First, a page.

By Benjamin Leatherman
By Robrt L. Pela
By Katrina Montgomery
By Robrt L. Pela
By Kathleen Vanesian
By New Times
By Ray Stern
By Eric Tsetsi
British sculptor Anthony Caro is most famous for the lean, linear metal abstractions he made in the 1960s, playful pieces that seemed to float in the air.
So it's surprising to see the lumpy, earthbound assemblages of clay and steel in "A Life in Sculpture: The Kenwood Series," an exhibition of work done last year by the artist to commemorate his 80th birthday that's making three stops in the U.S. this year. The 14 sculptures depict recognizable domestic objects like tables, chairs, a figure, and (gulp!) fruit. The work -- dark, huddled, and backward-looking -- is as opposite his earlier work as it's possible to be.
In Banker's Table, a Frisbee-size, shiny steel coin crushes a bed of tubular shapes atop an off-kilter steel end table that looks as if it might tumble onto the ground at any moment. There is monumental weight here, but none of a monument's certainty. A four-foot-long rectangular piece titled Shelter sprawls on the ground, resembling a rusting pickup truck toolbox that burst open when it fell out of the bed of a survivalist's F-150.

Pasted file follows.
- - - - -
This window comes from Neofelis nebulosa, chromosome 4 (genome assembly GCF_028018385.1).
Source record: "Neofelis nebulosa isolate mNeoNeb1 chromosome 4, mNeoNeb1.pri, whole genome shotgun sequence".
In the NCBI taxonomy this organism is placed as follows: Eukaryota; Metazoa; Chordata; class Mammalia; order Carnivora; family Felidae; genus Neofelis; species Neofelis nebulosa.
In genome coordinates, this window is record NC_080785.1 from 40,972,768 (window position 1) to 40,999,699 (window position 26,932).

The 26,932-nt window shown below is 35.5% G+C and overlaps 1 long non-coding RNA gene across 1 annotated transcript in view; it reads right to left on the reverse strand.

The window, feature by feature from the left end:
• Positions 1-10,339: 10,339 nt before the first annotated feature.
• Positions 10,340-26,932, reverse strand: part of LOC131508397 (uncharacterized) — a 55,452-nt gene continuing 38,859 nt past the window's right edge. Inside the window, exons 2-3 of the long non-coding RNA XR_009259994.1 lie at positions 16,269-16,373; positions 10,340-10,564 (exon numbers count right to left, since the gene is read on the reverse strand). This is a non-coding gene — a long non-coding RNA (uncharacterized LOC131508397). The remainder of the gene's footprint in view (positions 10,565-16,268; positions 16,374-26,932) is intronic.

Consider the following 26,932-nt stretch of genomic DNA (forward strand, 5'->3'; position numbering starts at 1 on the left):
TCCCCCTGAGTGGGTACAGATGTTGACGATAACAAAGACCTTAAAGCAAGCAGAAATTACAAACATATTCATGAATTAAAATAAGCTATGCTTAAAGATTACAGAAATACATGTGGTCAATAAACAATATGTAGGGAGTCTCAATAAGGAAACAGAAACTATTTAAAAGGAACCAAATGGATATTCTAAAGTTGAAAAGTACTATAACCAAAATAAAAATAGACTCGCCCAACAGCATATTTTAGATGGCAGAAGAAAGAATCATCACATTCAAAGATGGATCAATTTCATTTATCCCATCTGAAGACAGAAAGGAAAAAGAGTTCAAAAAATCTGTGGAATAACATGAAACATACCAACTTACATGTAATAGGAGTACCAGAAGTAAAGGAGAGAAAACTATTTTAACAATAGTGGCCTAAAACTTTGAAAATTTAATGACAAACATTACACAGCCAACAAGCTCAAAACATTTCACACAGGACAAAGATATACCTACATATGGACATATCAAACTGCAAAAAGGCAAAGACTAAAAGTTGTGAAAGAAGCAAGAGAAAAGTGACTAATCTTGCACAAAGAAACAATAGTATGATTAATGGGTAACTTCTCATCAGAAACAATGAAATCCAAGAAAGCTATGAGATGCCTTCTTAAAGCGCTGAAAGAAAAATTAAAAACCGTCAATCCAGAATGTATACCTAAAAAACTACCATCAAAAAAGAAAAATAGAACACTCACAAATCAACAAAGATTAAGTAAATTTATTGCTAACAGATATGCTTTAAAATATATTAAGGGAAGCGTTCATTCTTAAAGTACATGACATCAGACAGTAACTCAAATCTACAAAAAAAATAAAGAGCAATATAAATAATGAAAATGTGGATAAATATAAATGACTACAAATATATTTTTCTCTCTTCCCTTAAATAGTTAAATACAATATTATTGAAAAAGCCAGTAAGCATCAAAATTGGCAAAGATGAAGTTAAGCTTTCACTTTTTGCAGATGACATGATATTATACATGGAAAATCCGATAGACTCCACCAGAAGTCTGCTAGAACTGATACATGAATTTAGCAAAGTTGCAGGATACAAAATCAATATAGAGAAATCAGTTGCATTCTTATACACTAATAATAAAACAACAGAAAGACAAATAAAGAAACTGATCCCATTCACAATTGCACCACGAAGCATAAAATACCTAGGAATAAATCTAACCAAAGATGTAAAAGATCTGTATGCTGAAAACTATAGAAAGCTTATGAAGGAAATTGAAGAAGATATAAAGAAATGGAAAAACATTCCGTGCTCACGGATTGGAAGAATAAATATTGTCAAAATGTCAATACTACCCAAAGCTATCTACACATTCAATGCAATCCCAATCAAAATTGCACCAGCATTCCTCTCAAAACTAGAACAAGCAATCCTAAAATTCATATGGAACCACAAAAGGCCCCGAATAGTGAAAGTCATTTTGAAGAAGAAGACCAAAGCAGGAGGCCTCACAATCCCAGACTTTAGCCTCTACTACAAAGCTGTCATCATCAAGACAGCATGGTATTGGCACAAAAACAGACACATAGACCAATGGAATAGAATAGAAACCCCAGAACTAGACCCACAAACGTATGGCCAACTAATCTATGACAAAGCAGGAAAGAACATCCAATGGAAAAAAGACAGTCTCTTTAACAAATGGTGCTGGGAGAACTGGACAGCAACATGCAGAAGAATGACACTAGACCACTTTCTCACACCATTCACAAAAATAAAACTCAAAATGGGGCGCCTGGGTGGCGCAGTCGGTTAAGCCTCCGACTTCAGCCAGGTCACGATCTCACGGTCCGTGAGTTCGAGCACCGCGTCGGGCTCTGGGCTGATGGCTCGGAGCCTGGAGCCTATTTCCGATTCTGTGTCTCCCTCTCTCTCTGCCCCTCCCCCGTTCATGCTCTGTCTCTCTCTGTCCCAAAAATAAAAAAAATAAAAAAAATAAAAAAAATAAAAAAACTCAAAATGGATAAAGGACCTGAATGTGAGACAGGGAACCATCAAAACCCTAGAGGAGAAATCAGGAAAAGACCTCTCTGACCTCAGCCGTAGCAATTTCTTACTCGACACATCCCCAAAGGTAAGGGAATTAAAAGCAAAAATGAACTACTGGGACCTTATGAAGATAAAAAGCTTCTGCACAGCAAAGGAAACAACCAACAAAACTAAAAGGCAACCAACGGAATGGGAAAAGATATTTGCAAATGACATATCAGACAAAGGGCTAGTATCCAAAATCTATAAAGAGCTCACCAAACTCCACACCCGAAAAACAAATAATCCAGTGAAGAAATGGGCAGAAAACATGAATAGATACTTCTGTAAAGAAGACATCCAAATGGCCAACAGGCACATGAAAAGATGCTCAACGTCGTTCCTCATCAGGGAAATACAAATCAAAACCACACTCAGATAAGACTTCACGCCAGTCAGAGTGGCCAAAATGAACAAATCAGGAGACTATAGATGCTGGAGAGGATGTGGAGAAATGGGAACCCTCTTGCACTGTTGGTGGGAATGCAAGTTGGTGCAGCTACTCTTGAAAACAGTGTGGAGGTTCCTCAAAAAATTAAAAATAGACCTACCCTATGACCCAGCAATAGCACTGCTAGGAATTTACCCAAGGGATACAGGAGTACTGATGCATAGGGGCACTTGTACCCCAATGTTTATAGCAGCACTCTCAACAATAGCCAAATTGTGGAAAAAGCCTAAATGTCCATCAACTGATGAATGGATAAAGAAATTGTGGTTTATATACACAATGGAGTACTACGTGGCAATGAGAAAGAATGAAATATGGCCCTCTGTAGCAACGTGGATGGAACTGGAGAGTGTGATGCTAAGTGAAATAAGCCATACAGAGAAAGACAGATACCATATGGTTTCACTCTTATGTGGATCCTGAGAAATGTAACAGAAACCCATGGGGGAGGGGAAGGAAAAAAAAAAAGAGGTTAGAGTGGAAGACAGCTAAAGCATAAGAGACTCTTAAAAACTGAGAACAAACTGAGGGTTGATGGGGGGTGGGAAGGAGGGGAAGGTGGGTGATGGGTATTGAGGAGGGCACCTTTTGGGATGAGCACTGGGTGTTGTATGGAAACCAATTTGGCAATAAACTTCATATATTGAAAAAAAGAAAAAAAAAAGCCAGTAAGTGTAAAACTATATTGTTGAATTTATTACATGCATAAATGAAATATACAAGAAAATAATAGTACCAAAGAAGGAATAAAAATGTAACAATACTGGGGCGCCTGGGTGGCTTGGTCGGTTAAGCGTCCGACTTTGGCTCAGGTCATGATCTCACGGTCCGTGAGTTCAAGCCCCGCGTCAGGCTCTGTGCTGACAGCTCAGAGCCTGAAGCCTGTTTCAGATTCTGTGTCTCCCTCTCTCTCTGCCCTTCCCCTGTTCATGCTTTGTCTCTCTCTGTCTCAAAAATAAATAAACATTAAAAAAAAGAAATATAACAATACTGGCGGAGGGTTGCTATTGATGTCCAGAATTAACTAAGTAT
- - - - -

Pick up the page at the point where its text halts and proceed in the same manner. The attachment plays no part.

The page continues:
The Kenwood Series is depressing and a bit baffling, and maybe that's the point. According to Caro, old age will pluck you from the sky and slam your visions of newness to the ground, forcing you into a smaller world where the past and the present are all you can see. You'll stop welding soaring steel abstractions and start making clay apples.
Maybe this is why Roger Daltrey wanted to die before he got old. It's a hell of a fall.